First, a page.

In-house validation of a rapid and efficient procedure for simultaneous determination of ergot alkaloids and other mycotoxins in wheat and maize
A fundamental step in addressing the global problem of mycotoxins is the development of highly sensitive, multi-class extraction and detection methods. This constitutes a field of research that has in recent years enjoyed a steady advance. Such methods, generally based on liquid chromatography coupled to mass spectrometry, are widely reported successfully detecting various mycotoxins in different food and feed samples. In this work, an innovative approach to multi-class mycotoxin control is proposed, offering specific advantages: a broader inclusion of more mycotoxin classes, robust and thorough extraction for all target compounds despite their varied chemical properties, and determination of all analytes from a single injection. The method involved the extraction and quantification of the main mycotoxins produced by Aspergillus, Fusarium, and Penicillium fungi, as well as their reported derivatives, together with 12 other compounds most commonly produced by Claviceps purpurea. The popularly reported QuEChERS technique has been reduced to a simple “salting-out liquid-liquid extraction” (SO-LLE) to obtain the most efficient extraction of the aforementioned mycotoxin classes in a very short time. This is in particular extremely important in ensuring correct determination of individual ergot alkaloids, for which short and robust sample preparation as well as short analytical sequences were key for minimizing the epimerization during analysis. The analyses of wheat and maize samples were performed using ultra-high performance liquid chromatography coupled with tandem mass spectrometry. Matrix-matched calibration curves were established and limits of quantification were below the maximum levels established by the EU regulation. The precision (repeatability and intermediate precision) was lower than 13% in all cases and recoveries ranged between 60 and 98% in maize and between 62 and 103% in wheat, fulfilling the current legislation. The method was applied to study the co-occurrence of these mycotoxins in wheat (n = 13) and maize (n = 15) samples from six European countries. A successful quantification of 23 different mycotoxins, from all major classes, in 85% of wheat and 93% of maize samples was achieved.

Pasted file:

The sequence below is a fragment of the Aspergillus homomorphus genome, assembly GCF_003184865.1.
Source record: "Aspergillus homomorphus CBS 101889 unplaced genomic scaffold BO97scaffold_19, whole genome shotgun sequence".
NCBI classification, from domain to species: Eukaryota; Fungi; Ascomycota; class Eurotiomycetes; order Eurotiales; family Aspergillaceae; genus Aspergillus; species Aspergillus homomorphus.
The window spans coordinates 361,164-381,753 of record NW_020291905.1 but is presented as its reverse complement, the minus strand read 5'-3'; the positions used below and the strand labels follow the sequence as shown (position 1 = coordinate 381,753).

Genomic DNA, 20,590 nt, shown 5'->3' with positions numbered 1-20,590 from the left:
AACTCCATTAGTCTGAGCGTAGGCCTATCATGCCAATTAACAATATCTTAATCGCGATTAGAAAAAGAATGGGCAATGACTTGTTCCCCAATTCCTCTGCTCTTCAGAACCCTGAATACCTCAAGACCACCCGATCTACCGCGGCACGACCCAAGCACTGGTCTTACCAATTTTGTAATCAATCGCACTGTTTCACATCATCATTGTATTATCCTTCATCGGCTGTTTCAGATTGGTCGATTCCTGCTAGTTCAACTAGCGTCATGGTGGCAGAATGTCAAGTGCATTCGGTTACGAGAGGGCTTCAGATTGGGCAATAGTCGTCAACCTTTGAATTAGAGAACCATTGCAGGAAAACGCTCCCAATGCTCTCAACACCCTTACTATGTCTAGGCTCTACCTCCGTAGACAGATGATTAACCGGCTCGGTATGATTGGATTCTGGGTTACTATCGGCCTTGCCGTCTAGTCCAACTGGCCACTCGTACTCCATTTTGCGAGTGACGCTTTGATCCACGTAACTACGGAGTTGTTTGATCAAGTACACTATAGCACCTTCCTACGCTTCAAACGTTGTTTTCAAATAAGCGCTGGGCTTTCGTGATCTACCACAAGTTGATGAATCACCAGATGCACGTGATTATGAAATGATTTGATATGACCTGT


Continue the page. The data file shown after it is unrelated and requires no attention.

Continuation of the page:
KeywordsMycotoxins Co-occurrence Cereals Ultra-high performance liquid chromatography Mass spectrometry QuEChERS SO-LLE
The authors thank the Spanish Ministry of Economy and Competitiveness (Project Ref: AGL2015-70708-R). Natalia Arroyo-Manzanares received a post-doctoral grant from the University of Granada.
Compliance with ethical standards
Conflict of interest
The authors declare that they have no conflict of interest.
- 1.RASFF annual report. 2015. https://ec.europa.eu/food/sites/food/files/safety/docs/rasff_annual_report_2015.pdf. Accessed 10 Nov 2016.
- 2.Miller JD. Significance of grain mycotoxins for health and nutrition. In: Champ BR, Highley E, Hocking AD, Pitt JI, editors. Fungi and mycotoxins in stored products. Canberra: ACIAR Proceedings; 1991. p. 126–35.Google Scholar
- 8.Regulation (EC) No. 1881/2006 setting maximum levels for certain contaminants in foodstuffs. Off J Eur Communities 2006;L364:5–24.Google Scholar
- 13.Commission Recommendation of 15 March 2012 on the monitoring of the presence of ergot alkaloids in feed and food (2012/154/EU). Off J Eur Communities 2012;L77:20–21.Google Scholar
- 15.Malachová A, Sulyok M, Beltrán E, Berthiller F, Krska R. Optimization and validation of a quantitative liquid chromatography–tandem mass spectrometric method covering 295 bacterial and fungal metabolites including all regulated mycotoxins in four model food matrices. J Chromatogr A. 2014;1362:145–56.CrossRefPubMedGoogle Scholar
- 17.Diana Di Mavungu J, Malysheva SV, Sanders M, Larionova D, Robbens J, Dubruel P, et al. Development and validation of a new LC–MS/MS method for the simultaneous determination of six major EAs and their corresponding epimers. Application to some food and feed commodities. Food Chem. 2012;135:292–303.CrossRefGoogle Scholar
- 18.Commission Decision of 12 August 2002 implementing Council Directive 96/23/EC concerning the performance of analytical methods and the interpretation of results (2002/657/EC). Off J Eur Communities 2002;L221:8–36.Google Scholar
- 20.De Boevre M, Diana Di Mavungu J, Maene P, Audenaert K, Deforce D, Haesaert G, et al. Development and validation of an LC-MS/MS method for the simultaneous determination of deoxynivalenol, zearalenone, T-2-toxin and some masked metabolites in different cereals and cereal-derived food. Food Addit Contam Part A Chem Anal Control Expo Risk Assess. 2012;29:819–35.CrossRefPubMedGoogle Scholar
- 21.Wenzl T, Haedrich J, Schaechtele A, Robouch P, Stroka J, Guidance document on the estimation of LOD and LOQ for measurements in the field of contaminants in feed and food; EUR 28099, Publications Office of the European Union, Luxembourg, ISBN 978-92-79-61768-3; 2016 https://doi.org/10.2787/8931.
- 28.Commission Recommendation of 27 March 2013 on the presence of T-2 and HT-2 toxin in cereals and cereal products (2013/165/EU). Off J Eur Communities 2013;L91:12–15.Google Scholar
- 30.Commission Regulation (EC) No. 401/2006 of laying down the methods of sampling and analysis for the official control of the levels of mycotoxins in foodstuffs. Off J Eur Communities 2006;L70:12–34.Google Scholar